Monday, October 22, 2007

When Disaster Strikes

Why is it when disaster strikes, some folks’ first impulse is to grab their wallets and shout, “Mine! It’s all mine!”

Although I’m thousands of miles away, the Malibu fires are hitting home for me. Unlike other national tragedies, I’m actually familiar with the affected area, since I attended high school nearby.

Anyone who’s grown up in Southern California remembers those fall days of wild Santa Ana winds. Combined with tinder-dry vegetation and a spark, they can create a hell on earth. You never forget the smell of burning canyon wilderness, the smoky orange-red sunsets and showers of ash that last for days.

So I headed over to the Los Angeles Times to get the latest news, then checked the user comments section. In addition to prayers for peoples’ safety and questions about school closures, there were some predictable comments, such as this one:
3. People and government should be held responsible for building in fire prone areas. All CA tax payers should not foot the bill. More thought and effort needs to be put into proper land use planning.
Submitted by: Peter
6:10 PM PDT, October 21, 2007

With a similar beef is "Concerned”:

2. Should taxpayers as a whole be responsible for defending new homes that are built in extremely fire prone areas? Perhaps we need to give more thought to land use planning with regard to fire prevention. Throughout the west our ability to "manage" fire risk is stretched thin, and it's our land use patterns that are creating huge fire management expense and putting brave firefighters in extremely dangerous conditions. Concerned
5:57 PM PDT, October 21, 2007

First of all, we don’t know if Malibu will need taxpayer assistance to rebuild, but just speaking to the larger issue, this thinking drives me nuts.

This “why should I have to pay for it!” is a popular lament, especially among right-wingers. We heard it a lot after Hurricane Katrina (though I don’t recall hearing anything after a tornado destroyed the town of Greensburg, Kansas). The argument is that it’s your own fault for living in a fire-prone (or hurricane prone, or tornado-prone) area. But unless you’ve found some patch of land completely immune to any and all acts of God, I’ve got a big steaming cup of STFU for you.

Now, some have made the argument that it’s not government’s responsibility to bail communities out of these situations. It’s with a bit of irony that I present this post-Katrina Neil Cavuto interview with another one of Fox News’ notable experts, Jack Chambless, economics professor at Valencia Community College. Chambless said:

But the founding fathers never intended, Article One, section Eight of the Constitution, never intended to provide one dollar of taxpayer dollars to pay for any disaster or anything that we might call charity. What we now have is the law of unintended consequences taking place, where FEMA has come into New Orleans, a place where, ecologically, it makes no sense to have levees keeping the Mississippi River from flooding into New Orleans, like it naturally should.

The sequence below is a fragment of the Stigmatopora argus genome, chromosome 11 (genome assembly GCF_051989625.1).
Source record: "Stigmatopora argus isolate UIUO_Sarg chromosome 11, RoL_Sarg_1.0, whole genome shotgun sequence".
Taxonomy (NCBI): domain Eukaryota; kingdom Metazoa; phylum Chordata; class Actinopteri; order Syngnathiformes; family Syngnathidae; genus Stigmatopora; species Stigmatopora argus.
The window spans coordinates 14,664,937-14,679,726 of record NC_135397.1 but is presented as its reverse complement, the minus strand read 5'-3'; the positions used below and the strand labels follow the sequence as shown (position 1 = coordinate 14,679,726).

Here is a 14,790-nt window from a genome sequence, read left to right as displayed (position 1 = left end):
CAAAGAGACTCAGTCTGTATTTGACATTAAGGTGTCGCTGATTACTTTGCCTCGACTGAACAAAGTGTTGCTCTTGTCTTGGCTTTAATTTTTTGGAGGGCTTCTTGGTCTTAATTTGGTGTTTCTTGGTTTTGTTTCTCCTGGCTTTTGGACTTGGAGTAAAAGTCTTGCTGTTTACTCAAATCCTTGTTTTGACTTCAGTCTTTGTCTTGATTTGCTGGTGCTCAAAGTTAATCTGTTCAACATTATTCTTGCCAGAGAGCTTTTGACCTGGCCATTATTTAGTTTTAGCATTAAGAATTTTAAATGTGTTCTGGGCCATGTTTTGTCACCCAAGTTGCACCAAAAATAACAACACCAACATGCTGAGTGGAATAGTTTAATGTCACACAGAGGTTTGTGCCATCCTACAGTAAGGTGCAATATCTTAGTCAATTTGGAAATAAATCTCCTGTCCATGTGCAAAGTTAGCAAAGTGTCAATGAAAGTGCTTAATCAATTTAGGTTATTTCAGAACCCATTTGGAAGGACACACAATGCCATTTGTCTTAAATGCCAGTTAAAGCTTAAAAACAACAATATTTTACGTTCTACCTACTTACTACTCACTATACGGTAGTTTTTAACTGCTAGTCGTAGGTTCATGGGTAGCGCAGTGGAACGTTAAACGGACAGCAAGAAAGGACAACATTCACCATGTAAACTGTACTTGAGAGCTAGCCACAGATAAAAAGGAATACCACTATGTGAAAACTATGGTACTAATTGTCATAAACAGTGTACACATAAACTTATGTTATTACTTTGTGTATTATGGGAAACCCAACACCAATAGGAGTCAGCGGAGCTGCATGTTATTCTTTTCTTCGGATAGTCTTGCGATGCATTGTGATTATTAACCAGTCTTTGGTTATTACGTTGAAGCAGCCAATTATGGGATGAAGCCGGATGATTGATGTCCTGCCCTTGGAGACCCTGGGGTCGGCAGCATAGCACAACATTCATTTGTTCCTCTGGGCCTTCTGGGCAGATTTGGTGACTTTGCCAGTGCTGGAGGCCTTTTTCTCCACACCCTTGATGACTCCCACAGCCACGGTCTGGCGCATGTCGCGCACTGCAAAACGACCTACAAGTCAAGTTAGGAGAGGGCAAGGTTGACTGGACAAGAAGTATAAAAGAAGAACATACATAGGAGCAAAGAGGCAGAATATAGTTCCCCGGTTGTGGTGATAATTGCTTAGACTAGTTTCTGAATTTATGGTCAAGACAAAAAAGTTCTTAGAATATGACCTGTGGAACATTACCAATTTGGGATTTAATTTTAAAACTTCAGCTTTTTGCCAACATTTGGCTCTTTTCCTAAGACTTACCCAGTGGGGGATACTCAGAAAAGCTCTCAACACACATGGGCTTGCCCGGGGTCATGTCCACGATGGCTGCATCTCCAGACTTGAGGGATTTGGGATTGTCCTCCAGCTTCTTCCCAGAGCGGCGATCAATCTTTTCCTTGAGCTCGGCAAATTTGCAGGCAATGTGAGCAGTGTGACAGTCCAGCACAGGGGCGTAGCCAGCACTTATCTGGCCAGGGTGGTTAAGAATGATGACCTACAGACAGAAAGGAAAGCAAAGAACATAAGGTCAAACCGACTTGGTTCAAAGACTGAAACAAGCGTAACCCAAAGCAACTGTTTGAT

I’m not going to diss community colleges, which I think are an important part of the higher education system, but I do wonder if Mr. Chambless was the only economics expert Fox News could find to speak thusly on this issue. I wonder if most economics experts might instead speak to the greater economic and social benefits of rebuilding a community as soon as possible. It's the whole principle behind the Marshall Plan; I'm not sure but I think the righties thought that was a good thing. Regardless, right now I’m just wondering if Chambless still holds his opinions, now that wildfires are headed to his part of Los Angeles County.

But I digress. By definition, disasters overwhelm local communities; whether it’s New Orleans or Greensburg, Kansas or somewhere in California, assistance may be needed. Frankly, I find it odd that some folks have a problem spending taxpayer money putting an American town back together but have no problem using that same money to destroy towns in foreign countries.

If you've ever noticed, that whole punitive “it serves you right, you asked for it” tone always manages to creep into these arguments. Even Chambless blames the residents of New Orleans for their fate. Once again I say: shit happens. Every place has its hurricanes, tornados, blizzards, mudslides, wildfires, drought, etc. etc. It’s called living on planet earth, so deal with it.

Speaking of “Deal With It,” I was touched by the compassion of a poster going by that name at the Times forum:

104. ain't no poor people in malibu--it's 'whitewood' out there. they know what they're getting into, living in a fire zone. they got money to rebuild. don't get all bent out of shape about these people and their fire.
Submitted by: deal with it
12:38 PM PDT, October 21, 2007

That’s the spirit. What a way to care about your neighbor! Sheesh.Is America coming apart at the seams or what?